Another X4 variant is the expansively engraved, pantographed version that was produced for importer / dealer promotional purposes in 1986 and early 1987. A small number of these consumer bikes were output with pantographed Campagnolo Corsa Record cranks and chain rings. The special Campagnolo Corsa Record chain rings were custom anodised for the X4 promotional bikes. These special Bianchi Campagnolo chain rings have a different finish to Campagnolo Century and other darker Campagnolo anodised parts from the era, making the Bianchi items unique. The right side friction gear shift lever was pantographed with X4 as well as the two Campagnolo Super Record brake calipers. The 3ttt Record LA 84 stem was also pantographed with the Bianchi X4 logo.
This rare pantographed Bianchi X4 is not for everyone. Some X4 aficionados prefer their bikes without the extensive pantographing.
Early X4's in 1986 and 1987 were shipped with external rear brake cable guides, by 1988 until the end of production of the Bianchi X4, rear brake cables were routed internally. Different decals, mostly the dark blue with gold Bianchi wing detail, but others were used, like my team bike, with plain dark blue. Different lug variants for the head tube to down tube (main bar) junction. Different fork crown treatments, mostly externally lugged and some internally lugged. The top eye attachment is consistent with only one version of the word Bianchi inscribed in the script style font, although then painted in either gold or dark blue. Then there’s four variations in the pantograph styling of the rear brake bridge alone, including the use of either dark blue or gold paint.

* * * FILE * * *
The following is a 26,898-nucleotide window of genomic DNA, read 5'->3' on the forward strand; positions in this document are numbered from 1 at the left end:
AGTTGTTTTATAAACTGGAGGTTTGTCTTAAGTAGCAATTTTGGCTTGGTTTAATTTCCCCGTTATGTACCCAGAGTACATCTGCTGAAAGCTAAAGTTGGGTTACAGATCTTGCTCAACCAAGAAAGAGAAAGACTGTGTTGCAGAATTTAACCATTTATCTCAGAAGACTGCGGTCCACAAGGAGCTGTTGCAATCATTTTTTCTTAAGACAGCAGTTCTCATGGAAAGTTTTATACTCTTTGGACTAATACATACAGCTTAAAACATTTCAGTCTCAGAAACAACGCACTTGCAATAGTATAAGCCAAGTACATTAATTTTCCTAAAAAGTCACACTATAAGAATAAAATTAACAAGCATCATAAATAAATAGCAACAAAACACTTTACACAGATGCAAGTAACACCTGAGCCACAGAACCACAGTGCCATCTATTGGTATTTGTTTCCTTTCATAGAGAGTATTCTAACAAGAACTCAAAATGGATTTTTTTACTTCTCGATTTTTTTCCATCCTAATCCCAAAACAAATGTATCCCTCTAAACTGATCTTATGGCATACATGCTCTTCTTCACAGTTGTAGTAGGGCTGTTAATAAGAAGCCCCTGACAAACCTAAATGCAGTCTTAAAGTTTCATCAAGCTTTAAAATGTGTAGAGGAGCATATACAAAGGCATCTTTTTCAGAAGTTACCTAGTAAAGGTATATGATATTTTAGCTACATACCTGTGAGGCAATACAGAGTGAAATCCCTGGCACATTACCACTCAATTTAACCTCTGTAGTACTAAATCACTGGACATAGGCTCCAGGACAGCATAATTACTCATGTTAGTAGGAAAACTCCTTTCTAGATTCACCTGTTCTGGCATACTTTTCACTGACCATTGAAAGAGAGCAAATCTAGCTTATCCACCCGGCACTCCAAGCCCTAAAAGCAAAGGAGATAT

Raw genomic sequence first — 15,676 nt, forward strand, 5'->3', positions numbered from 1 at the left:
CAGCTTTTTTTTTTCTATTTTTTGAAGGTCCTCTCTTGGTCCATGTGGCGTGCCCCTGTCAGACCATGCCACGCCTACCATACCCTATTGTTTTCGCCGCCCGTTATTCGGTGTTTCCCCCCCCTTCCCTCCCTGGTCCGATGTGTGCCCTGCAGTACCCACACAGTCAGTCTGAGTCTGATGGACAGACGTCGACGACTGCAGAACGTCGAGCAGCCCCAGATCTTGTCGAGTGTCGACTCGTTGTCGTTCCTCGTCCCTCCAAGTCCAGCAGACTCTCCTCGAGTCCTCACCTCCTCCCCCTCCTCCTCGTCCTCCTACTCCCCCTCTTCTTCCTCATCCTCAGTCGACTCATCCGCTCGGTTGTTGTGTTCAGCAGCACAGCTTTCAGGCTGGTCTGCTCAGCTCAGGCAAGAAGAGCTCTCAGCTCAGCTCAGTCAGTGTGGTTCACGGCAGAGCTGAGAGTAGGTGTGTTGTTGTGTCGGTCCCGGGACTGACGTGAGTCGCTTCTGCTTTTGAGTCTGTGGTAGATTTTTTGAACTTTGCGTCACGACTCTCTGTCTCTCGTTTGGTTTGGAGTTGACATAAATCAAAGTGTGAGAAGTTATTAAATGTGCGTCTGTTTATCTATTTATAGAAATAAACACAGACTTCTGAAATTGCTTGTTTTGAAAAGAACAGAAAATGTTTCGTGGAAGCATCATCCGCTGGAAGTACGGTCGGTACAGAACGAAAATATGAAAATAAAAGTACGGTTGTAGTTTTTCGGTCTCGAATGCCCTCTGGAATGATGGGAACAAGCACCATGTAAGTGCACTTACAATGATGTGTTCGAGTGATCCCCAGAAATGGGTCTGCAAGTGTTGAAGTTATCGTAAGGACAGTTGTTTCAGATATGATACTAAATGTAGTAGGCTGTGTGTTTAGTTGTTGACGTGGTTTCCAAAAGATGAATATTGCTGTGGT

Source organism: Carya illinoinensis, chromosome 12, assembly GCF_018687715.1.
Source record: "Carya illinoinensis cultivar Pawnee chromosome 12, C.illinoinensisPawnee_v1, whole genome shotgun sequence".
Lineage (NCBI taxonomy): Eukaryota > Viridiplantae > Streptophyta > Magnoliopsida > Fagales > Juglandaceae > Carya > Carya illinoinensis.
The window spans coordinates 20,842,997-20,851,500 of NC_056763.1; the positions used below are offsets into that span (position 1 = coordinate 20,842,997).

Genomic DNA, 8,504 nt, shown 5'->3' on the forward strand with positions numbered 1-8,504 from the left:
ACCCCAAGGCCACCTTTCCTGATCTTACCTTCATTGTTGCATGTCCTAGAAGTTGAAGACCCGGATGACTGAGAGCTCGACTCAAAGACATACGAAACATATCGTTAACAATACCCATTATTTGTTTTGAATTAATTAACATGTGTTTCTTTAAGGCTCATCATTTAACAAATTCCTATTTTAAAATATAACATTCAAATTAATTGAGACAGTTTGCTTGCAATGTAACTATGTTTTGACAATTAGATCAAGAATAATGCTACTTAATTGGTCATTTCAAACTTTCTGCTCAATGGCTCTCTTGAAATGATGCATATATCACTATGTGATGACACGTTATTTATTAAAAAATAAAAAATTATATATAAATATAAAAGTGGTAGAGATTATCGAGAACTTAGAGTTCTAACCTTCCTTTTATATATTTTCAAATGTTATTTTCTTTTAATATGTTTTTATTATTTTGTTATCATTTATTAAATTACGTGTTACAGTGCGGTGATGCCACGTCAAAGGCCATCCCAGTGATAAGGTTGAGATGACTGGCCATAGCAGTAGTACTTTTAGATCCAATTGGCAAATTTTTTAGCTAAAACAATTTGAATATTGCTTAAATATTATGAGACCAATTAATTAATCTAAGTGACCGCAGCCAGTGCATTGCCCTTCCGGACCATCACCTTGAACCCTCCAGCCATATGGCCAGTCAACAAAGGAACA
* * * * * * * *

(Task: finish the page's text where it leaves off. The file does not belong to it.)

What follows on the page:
1. X4 singly pantographed in the right side of the rear brake bridge.
2. The word Bianchi pantographed in a script style font on the right side of the rear brake bridge.
3. The word Bianchi pantographed in a simple font on the right side of the rear brake bridge.